I've been looking The Real-time Volumetric Cloudscapes of Horizon-Zero Dawn, but I'm very confused by a few terms.

The presentation mentions "The Henyey-Greenstein phase function" on page 54, however does not mention how it is used nor what parameters are needed for it. In fact they act like it is a constant, but it doesn't appear as if it is. I've seen a couple different formulations of the same equation, and I don't understand how to use it. If theta corresponds to the scattering angle, I'm not sure what actually constitutes the scattering angle in our rendering. Is it the initial ray march angle, or light source marching angle? If theta corresponds to the light source march angle, that would be confusing since there isn't just one angle, there are 6 that they randomly select in a cone progressively further out according to page 83.

Additionally the final equation used on page 77 is e^(-d*r)*HG*P. Where I assume P is powder equation (1.0 - e^(-d *2)), HG is Henyey-Greenstein, and where d corresponds with "depth", but normally combines both depth and density and where it looks like r is "absorption increasing for rain clouds" otherwise it just came out of nowhere.

I'm further confused by how they use the equations, they seem to sample alpha with forward marching, then sample energy with the light cone/ light direction marching. The lack of a separate depth and density coefficient is what is concerning.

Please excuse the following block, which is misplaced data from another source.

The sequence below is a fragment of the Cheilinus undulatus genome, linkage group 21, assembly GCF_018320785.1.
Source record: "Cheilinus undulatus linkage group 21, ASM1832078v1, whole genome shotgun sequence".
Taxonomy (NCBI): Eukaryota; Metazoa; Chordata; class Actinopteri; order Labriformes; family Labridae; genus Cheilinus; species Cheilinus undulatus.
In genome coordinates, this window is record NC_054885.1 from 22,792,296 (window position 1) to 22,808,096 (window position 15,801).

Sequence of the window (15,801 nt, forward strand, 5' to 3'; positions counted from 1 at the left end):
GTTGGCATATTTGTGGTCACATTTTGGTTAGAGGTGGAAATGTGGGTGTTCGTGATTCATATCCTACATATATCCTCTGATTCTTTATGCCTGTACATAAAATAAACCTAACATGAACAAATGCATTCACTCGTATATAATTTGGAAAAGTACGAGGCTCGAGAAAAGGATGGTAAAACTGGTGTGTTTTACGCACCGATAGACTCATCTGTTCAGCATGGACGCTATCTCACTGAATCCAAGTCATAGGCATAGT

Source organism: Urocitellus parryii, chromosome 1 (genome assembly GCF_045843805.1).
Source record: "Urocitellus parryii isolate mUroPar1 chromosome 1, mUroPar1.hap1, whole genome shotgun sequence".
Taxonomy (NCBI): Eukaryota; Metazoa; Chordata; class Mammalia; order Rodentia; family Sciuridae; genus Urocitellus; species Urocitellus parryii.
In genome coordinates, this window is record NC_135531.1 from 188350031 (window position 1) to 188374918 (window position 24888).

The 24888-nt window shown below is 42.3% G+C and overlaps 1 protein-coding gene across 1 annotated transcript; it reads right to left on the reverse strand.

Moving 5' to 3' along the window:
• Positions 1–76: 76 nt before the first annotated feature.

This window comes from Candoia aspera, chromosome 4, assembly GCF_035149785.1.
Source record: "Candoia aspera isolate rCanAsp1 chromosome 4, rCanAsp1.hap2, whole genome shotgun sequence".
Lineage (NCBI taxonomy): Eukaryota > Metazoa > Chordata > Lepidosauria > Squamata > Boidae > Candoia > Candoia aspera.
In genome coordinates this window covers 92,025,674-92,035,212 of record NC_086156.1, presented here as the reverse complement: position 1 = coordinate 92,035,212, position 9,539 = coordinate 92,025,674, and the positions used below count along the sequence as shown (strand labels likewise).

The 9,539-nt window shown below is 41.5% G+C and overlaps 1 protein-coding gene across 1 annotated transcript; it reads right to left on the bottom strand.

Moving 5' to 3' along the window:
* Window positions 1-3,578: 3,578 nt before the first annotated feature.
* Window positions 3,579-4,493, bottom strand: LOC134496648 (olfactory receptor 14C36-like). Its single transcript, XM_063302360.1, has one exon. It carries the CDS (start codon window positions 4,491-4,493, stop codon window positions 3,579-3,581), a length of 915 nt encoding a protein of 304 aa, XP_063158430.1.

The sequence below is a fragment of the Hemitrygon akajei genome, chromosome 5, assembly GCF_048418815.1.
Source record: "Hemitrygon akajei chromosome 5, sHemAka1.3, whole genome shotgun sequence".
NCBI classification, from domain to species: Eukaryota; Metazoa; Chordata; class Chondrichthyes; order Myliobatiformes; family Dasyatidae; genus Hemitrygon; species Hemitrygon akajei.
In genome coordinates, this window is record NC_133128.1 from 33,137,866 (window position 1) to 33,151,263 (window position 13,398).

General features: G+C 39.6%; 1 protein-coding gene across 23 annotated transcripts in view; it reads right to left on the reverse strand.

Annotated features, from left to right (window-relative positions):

Going off of the presentation and other sources, my perception of the approach is as follows (ignoring the optimizations of the coarse steps, the fine grained steps, and the cone method for shadow marching):

  • Forward march with a fixed size until you have a non zero density.

  • Then march in the direction of the light accumulating the density values at each step.

  • plugin this summed density into the equation as d, e^(-d*r)*HG*(1.0 - e^(-d *2))

  • multiply this product by our current forward marched density

  • multiply this value by some sort of transmittance value which is a function of how much "stuff" we've gone through in our cloud.

  • return this value of transmittance, and the value of the light intensity as our final result, transmittance will represent our alpha in some form (either as the actual value, or 1.0 - transmittance) with range 0.0 to 1.0.

Are these steps correct and what does theta correspond to for this application in Henyey-Greenstein HG and which form of the HG equation do I need to use?

  • $\begingroup$ theta is the angle between the view vector and the light vector. In volume rendering Henyey-Greenstein its used to describe the probability of forward scattering, isometric scattering, or backward scattering $\endgroup$
    – Nadir
    Apr 11, 2018 at 23:26
  • $\begingroup$ @Nadir, but then what version of the equation is used? Additionally they use that wierd conal sampling and accumulate to a single value, and they use it as if its one angle then? $\endgroup$
    – Krupip
    Apr 12, 2018 at 18:14
  • $\begingroup$ sorry for the delay, I recently implemented this clouds. The equation used is the standard equation (1) which you can find here astro.umd.edu/~jph/HG_note.pdf . About the cone sampling, the only angle used is that between the raymarch direction and the light vector at the point you start cone-sampling $\endgroup$
    – Nadir
    May 25, 2018 at 17:08


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